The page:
Bake covered, for 30 minutes.  Uncover and let brown for 10 to 15 minutes more.  Scoop out onto plates.

Serves 8.

PAPETON D’AUBERGINES (EGGPLANT GRATIN) – From Quiches, Kugels, and Couscous

Eggplant is a favorite of mine and I never need an excuse to make it.  In this recipe, roasting the eggplant makes it nice and smoky and with all the cheese, no one feels the least bit deprived.  I like to serve it alongside a simple green salad and use whatever cheeses I have on hand.  You should feel free to experiment.

1/4 cup olive oil

3 large eggplants, about 4 pounds

1 teaspoon salt or to taste

1 cup feta or goat cheese, crumbled

1 cup grated Gruyere or Mozzarella cheese

1 sprig thyme or ½ teaspoon dried thyme

1 sprig oregano or ½ teaspoon dried oregano

4 tablespoons matzo meal

Freshly grated pepper to taste

3 large eggs, lightly beaten

3 tablespoons Parmigiano Reggiano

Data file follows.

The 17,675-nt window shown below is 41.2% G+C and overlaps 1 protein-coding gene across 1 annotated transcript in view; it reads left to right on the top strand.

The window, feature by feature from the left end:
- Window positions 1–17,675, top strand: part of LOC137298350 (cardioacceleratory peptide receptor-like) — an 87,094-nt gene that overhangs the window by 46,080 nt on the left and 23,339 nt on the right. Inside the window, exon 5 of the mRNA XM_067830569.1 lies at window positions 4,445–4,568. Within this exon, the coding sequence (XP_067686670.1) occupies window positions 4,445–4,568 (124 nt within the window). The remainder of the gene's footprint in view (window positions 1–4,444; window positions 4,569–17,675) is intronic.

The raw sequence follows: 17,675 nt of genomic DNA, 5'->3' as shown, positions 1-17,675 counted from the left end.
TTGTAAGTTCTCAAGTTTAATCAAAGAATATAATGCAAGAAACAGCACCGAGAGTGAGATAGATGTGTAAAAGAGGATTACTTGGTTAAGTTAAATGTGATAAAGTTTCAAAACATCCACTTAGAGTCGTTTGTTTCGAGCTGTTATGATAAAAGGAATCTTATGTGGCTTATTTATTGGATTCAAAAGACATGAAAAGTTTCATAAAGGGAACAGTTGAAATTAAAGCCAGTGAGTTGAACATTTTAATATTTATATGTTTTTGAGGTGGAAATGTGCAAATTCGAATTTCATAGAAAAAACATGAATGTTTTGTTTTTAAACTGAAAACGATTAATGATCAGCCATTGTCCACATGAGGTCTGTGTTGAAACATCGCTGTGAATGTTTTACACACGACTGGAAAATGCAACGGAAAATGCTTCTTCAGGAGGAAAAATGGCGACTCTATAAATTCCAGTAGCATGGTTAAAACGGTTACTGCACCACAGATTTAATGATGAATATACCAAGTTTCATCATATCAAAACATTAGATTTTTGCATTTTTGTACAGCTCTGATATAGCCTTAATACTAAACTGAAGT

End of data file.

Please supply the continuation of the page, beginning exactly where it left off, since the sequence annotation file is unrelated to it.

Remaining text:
Preheat the oven to 350 degrees and grease a 6-cup gratin dish with some of the oil.

If grilling the eggplants over a gas stove, make small slits all over the outside.  Using tongs, hold them over the open flame, rotating them every few minutes until they are soft and collapsed. If roasting them in the oven, cut them in half lengthwise. Brush the cut sides with olive oil, and place them cut side down on a baking sheet. Roast for about 30 minutes or until very soft.

Place the cooked eggplant in a sieve over a large bowl, sprinkle with a teaspoon of salt, and let cool and drain for about 15 minutes.  Peel, discarding the skin and any liquid that has accumulated, and, using 2 knives, chop the eggplant in a sieve over a bowl. 

Stir the feta and gruyere cheeses, the thyme, the oregano, 3 tablespoons of the matzo meal, a few sprinklings of pepper and all but a tablespoon of the remaining oil. Beat the eggs in a small bowl and stir into the eggplant mixture. Then pour everything into the gratin dish. Brush with the remaining oil and sprinkle with the Parmesan cheese and the remaining matzo meal. Bake for an hour or until golden on top.

Yield: 4 to 6 servings